Not sure of the original credit for this print. Found it here.
We use a lot of taxis here. And if you saw my Facebook page the other day, you would've noticed the photograph I took of how the monsoons can impact these taxis. The handle had black mold growing on it.
That's typical here. Most taxis are older cars. Rusting. Paint chipped. Dints and bangs on doors. Sometimes, the inside has been gutted. Perhaps there's no door panel. Often, windows are stuck in a semi-rolled-down stance. No matter.
Unless it's raining. And all the monsoon's glory comes showering you, sideways, through windows. You're soaked. Wiping rain off your cheek.
Well, both cheeks, really. Because, usually, you sit down on damp seats. The other night, I got home with even my panties soaked through. No Joke.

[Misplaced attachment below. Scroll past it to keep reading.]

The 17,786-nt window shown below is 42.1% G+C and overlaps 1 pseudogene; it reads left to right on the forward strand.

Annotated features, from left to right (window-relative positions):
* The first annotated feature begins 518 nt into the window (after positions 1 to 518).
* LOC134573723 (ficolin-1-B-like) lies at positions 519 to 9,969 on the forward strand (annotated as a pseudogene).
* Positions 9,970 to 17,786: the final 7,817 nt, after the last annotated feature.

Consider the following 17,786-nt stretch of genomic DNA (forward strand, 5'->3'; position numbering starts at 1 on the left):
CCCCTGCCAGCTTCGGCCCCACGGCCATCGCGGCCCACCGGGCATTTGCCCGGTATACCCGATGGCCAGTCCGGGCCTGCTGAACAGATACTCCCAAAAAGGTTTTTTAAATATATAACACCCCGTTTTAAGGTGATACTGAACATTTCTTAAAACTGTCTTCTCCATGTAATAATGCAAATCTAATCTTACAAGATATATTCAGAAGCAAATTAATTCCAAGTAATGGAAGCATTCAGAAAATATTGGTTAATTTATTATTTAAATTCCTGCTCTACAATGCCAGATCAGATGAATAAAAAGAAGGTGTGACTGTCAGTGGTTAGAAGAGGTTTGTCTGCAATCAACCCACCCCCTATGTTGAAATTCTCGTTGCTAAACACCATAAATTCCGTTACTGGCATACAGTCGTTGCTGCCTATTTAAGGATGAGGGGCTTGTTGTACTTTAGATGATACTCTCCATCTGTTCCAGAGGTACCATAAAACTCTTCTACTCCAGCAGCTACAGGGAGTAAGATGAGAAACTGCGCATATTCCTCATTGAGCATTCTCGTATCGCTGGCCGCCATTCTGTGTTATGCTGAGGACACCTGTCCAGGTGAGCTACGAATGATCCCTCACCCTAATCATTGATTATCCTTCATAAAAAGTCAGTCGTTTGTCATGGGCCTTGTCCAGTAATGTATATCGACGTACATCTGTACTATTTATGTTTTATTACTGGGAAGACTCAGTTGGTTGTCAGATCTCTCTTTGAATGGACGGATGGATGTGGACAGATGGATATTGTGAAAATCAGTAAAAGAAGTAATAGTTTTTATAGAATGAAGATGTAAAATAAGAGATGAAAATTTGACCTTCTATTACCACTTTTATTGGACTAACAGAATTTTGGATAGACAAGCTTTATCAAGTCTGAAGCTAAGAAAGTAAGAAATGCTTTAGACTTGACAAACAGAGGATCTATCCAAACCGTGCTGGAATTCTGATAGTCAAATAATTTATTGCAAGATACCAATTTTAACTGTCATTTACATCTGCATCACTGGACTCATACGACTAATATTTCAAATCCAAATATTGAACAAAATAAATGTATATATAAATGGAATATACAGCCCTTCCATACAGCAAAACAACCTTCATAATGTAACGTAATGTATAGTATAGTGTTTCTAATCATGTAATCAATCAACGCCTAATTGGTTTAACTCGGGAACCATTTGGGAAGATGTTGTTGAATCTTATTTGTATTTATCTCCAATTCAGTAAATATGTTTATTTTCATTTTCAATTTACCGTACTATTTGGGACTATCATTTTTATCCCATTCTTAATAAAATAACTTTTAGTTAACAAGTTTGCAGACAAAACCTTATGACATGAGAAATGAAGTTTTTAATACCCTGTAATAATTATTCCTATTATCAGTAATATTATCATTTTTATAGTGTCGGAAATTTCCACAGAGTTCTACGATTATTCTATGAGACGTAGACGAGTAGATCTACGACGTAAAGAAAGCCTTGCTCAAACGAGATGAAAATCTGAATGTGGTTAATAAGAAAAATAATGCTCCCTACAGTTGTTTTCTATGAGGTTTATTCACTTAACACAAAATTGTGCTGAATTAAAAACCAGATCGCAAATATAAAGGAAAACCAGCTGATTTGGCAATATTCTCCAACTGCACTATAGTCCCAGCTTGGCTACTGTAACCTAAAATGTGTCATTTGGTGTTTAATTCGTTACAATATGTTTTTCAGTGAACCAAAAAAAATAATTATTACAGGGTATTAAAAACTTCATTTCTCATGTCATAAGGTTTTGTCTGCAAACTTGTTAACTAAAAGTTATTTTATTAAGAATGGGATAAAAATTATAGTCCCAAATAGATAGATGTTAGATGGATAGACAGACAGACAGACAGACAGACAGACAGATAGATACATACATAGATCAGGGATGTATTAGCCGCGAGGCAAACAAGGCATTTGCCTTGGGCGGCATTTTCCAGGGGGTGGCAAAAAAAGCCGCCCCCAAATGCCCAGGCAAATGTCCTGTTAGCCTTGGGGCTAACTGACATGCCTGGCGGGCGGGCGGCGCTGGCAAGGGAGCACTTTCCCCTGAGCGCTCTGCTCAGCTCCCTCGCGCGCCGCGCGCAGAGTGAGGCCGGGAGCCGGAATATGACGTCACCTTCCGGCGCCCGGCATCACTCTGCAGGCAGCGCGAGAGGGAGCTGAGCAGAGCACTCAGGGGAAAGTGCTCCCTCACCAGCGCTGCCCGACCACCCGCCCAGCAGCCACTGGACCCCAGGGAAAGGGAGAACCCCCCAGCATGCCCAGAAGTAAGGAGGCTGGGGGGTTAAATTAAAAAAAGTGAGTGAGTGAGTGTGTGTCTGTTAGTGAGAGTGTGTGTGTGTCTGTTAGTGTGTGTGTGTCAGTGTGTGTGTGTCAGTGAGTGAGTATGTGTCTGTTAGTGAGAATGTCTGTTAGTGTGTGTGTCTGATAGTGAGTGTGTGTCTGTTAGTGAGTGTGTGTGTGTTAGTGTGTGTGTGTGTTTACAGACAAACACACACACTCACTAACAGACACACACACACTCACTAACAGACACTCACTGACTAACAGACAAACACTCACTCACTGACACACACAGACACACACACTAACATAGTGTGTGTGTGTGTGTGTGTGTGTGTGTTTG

But that's exactly what you need, actually. Insert: Sense of Humor. It's necessary. A requirement. Otherwise, you may be...uh...slightly grossed out.
Regardless, you will be wet.
I often get flashbacks to when we lived in Addis Ababa, Ethiopia (2003-2004); the taxis were much worse than these old, crumpling Toyotas in Yangon. In Addis, you got old, crumpling Russian Ladas! Don't know what a Lada is? Here:
Credit from this site.
That's a real taxi from Addis Ababa. A nice one, too! I have vivid memories of the following:
- Rusted out bottoms of Lada taxis with gaping holes. Had to be careful to place your feet on either side of the hole as you got a great view of the quickly passing pavement below!
- Seats taped together.
- Seats held together and kept tightly (sorta?) upright with bungy cords. And string.
- Flea bites after Fasika. During Fasika (Easter), people buy goats from the side of the road and transport them home in Lada taxis for a feast. You'd get flea bites afterwards.
... Just a very, very wet bum. Oh, and lots of inhalation of highly (I think?) toxic mildew and mold.
That's not so bad, though, is it?